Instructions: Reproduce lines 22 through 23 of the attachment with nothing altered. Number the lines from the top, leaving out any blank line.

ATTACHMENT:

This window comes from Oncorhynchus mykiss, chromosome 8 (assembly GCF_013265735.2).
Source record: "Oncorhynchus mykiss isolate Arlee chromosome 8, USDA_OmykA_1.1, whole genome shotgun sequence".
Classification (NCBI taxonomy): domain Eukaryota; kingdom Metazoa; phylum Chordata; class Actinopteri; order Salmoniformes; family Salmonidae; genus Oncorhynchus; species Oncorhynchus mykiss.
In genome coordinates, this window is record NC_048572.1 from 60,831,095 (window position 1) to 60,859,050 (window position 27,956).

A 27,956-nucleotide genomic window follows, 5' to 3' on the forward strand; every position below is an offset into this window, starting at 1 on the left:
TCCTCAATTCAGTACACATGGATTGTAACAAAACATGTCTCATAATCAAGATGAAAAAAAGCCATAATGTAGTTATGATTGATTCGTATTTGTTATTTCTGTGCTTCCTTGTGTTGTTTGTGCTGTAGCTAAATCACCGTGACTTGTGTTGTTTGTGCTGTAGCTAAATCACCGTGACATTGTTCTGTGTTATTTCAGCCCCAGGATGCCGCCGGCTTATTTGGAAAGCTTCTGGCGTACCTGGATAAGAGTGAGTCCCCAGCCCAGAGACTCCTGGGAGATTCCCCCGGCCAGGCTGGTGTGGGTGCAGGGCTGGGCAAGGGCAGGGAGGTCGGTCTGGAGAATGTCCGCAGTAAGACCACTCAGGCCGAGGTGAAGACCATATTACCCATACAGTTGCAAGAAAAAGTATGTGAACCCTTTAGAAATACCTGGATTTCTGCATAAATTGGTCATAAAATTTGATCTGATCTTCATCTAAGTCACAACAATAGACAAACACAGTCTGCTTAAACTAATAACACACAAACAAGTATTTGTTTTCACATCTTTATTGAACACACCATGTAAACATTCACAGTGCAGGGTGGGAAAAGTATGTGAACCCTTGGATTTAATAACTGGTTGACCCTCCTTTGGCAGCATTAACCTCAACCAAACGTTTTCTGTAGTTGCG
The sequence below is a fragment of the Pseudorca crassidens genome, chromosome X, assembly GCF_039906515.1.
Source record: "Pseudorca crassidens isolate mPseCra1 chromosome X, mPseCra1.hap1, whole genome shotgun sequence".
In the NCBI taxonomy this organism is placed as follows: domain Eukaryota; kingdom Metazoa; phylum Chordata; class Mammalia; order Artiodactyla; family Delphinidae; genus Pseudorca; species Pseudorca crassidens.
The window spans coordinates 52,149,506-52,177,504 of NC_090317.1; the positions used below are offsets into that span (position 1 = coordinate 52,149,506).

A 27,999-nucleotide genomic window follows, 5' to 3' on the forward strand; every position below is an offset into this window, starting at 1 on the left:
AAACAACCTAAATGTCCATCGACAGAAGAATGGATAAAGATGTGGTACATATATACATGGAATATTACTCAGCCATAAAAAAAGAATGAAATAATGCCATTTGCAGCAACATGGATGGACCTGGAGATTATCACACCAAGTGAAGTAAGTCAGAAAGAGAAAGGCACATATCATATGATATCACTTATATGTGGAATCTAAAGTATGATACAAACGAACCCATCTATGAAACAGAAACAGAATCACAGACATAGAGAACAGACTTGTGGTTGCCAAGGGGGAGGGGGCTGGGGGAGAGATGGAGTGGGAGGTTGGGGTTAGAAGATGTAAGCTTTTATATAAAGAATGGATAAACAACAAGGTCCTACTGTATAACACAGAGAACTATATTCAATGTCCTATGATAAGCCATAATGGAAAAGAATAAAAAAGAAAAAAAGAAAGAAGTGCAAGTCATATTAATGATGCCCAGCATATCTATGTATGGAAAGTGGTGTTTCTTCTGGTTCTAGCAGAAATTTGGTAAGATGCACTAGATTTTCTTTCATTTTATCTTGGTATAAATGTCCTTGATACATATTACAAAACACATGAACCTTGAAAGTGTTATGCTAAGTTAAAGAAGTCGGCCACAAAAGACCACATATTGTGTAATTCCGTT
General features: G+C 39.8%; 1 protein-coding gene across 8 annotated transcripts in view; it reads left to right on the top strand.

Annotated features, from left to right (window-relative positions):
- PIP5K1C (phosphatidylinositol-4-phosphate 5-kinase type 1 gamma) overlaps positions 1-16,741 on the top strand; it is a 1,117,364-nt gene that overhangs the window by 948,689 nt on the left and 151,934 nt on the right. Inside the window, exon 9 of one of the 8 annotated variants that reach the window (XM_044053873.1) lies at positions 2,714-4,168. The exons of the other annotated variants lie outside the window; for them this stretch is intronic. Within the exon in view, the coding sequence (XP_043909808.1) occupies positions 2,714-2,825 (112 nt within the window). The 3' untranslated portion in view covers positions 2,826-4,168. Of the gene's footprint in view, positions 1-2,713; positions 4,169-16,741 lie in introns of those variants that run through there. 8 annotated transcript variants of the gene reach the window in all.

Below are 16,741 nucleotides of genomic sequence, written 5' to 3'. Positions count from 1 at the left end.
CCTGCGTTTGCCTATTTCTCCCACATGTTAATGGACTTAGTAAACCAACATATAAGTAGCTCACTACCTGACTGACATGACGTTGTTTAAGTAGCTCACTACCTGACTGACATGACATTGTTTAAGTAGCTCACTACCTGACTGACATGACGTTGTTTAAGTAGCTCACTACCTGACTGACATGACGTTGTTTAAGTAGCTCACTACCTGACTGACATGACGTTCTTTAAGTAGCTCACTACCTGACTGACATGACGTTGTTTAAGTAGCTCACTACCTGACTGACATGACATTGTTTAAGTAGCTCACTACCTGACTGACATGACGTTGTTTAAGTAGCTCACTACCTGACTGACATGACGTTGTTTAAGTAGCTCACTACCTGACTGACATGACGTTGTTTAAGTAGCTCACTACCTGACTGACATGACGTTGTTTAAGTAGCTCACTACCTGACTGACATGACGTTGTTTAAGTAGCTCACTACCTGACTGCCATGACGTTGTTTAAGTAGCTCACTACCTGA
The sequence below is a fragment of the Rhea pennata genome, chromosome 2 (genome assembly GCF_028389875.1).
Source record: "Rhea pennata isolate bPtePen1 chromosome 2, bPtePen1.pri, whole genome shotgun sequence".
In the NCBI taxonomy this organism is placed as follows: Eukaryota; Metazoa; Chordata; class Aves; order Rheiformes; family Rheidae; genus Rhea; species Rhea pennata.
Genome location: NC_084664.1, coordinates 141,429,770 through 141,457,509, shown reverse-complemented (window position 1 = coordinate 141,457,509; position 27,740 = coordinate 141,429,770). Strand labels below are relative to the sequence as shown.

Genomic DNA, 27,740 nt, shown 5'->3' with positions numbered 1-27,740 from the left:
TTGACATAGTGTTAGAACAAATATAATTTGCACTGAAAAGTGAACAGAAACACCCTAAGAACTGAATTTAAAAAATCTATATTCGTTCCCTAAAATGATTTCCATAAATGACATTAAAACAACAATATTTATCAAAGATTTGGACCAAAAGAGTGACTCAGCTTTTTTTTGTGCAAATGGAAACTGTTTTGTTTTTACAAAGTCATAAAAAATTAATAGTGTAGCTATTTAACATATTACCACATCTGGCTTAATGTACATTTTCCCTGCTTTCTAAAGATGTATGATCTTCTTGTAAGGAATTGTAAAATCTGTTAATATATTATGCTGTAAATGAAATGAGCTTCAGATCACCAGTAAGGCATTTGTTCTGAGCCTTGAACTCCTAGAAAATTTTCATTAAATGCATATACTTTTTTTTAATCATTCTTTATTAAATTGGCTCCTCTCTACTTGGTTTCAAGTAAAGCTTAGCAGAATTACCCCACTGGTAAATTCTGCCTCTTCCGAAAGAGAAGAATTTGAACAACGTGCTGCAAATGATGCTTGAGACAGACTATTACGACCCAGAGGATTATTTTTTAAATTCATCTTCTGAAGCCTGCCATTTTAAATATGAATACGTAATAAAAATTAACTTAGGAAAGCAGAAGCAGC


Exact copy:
Genomic DNA, 27,740 nt, shown 5'->3' with positions numbered 1-27,740 from the left:
TTGACATAGTGTTAGAACAAATATAATTTGCACTGAAAAGTGAACAGAAACACCCTAAGAACTGAATTTAAAAAATCTATATTCGTTCCCTAAAATGATTTCCATAAATGACATTAAAACAACAATATTTATCAAAGATTTGGACCAAAAGAGTGACTCAGCTTTTTTTTGTGCAAATGGAAACTGTTTTGTTTTTACAAAGTCATAAAAAATTAATAGTGTAGCTATTTAACATATTACCACATCTGGCTTAATGTACATTTTCCCTGCTTTCTAAAGATGTATGATCTTCTTGTAAGGAATTGTAAAATCTGTTAATATATTATGCTGTAAATGAAATGAGCTTCAGATCACCAGTAAGGCATTTGTTCTGAGCCTTGAACTCCTAGAAAATTTTCATTAAATGCATATACTTTTTTTTAATCATTCTTTATTAAATTGGCTCCTCTCTACTTGGTTTCAAGTAAAGCTTAGCAGAATTACCCCACTGGTAAATTCTGCCTCTTCCGAAAGAGAAGAATTTGAACAACGTGCTGCAAATGATGCTTGAGACAGACTATTACGACCCAGAGGATTATTTTTTAAATTCATCTTCTGAAGCCTGCCATTTTAAATATGAATACGTAATAAAAATTAACTTAGGAAAGCAGAAGCAGC